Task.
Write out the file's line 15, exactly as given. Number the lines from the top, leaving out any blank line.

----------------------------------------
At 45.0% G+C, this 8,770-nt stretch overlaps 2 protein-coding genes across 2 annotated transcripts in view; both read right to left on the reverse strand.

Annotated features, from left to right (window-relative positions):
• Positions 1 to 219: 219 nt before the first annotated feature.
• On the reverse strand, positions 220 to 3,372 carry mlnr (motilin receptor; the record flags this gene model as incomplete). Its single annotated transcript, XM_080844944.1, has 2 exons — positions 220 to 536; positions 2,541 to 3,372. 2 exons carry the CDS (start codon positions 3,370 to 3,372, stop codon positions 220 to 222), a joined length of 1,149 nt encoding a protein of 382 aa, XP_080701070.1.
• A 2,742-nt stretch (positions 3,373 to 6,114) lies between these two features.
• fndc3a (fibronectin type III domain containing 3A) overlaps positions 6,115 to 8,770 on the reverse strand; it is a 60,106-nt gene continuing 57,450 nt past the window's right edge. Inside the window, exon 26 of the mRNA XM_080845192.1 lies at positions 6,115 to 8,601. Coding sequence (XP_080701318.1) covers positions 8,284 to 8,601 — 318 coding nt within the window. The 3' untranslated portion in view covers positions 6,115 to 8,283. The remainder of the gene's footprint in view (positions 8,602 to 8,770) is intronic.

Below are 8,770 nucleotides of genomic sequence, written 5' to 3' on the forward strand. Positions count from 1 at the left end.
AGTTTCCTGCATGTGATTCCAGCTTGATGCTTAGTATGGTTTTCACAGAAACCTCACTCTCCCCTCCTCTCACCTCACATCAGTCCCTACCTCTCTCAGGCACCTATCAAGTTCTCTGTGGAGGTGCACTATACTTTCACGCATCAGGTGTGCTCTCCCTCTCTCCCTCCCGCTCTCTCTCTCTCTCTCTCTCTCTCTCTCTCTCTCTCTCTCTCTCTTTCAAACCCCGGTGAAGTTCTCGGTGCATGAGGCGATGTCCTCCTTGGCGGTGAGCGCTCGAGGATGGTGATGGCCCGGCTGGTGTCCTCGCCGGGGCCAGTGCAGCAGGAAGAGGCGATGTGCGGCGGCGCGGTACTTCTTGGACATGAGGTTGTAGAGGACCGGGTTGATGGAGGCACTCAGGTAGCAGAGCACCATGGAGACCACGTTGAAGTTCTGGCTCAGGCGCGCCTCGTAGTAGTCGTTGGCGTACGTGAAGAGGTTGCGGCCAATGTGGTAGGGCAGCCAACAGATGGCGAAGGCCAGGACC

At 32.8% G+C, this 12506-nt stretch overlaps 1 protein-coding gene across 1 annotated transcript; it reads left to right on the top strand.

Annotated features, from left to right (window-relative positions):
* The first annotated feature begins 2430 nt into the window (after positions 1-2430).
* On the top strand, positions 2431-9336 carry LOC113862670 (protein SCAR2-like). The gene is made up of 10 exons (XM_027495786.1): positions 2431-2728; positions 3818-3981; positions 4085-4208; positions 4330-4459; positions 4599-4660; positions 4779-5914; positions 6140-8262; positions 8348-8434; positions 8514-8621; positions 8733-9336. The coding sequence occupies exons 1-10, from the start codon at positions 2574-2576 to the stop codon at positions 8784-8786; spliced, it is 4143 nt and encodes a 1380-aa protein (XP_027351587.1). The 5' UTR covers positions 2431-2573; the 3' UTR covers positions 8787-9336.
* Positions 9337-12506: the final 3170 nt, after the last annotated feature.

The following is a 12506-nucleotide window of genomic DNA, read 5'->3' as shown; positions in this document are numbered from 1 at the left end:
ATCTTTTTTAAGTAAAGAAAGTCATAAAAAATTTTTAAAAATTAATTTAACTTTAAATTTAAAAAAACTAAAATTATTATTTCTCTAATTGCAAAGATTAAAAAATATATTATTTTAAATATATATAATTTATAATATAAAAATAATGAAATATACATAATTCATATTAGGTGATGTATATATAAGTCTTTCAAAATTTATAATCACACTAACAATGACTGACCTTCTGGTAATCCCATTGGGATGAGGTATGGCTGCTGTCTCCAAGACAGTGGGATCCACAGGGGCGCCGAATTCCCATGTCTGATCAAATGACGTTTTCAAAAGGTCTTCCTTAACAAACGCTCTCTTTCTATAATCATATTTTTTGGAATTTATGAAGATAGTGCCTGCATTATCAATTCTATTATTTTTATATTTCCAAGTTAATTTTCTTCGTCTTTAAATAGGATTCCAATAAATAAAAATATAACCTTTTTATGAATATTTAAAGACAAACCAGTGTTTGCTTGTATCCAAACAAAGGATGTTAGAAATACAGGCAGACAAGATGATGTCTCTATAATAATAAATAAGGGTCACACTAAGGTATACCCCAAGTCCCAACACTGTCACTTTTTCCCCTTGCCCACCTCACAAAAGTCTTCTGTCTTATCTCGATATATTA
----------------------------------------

ATCTTTTTTAAGTAAAGAAAGTCATAAAAAATTTTTAAAAATTAATTTAACTTTAAATTTAAAAAAACTAAAATTATTATTTCTCTAATTGCAAAGATTAAAAAATATATTATTTTAAATATATATAATTTATAATATAAAAATAATGAAATATACATAATTCATATTAGGTGATGTATATATAAGTCTTTCAAAATTTATAATCACACTAACAATGACTGACCTTCTGGTAATCCCATTGGGATGAGGTATGGCTGCTGTCTCCAAGACAGTGGGATCCACAGGGGCGCCGAATTCCCATGTCTGATCAAATGACGTTTTCAAAAGGTCTTCCTTAACAAACGCTCTCTTTCTATAATCATATTTTTTGGAATTTATGAAGATAGTGCCTGCATTATCAATTCTATTATTTTTATATTTCCAAGTTAATTTTCTTCGTCTTTAAATAGGATTCCAATAAATAAAAATATAACCTTTTTATGAATATTTAAAGACAAACCAGTGTTTGCTTGTATCCAAACAAAGGATGTTAGAAATACAGGCAGACAAGATGATGTCTCTATAATAATAAATAAGGGTCACACTAAGGTATACCCCAAGTCCCAACACTGTCACTTTTTCCCCTTGCCCACCTCACAAAAGTCTTCTGTCTTATCTCGATATATTA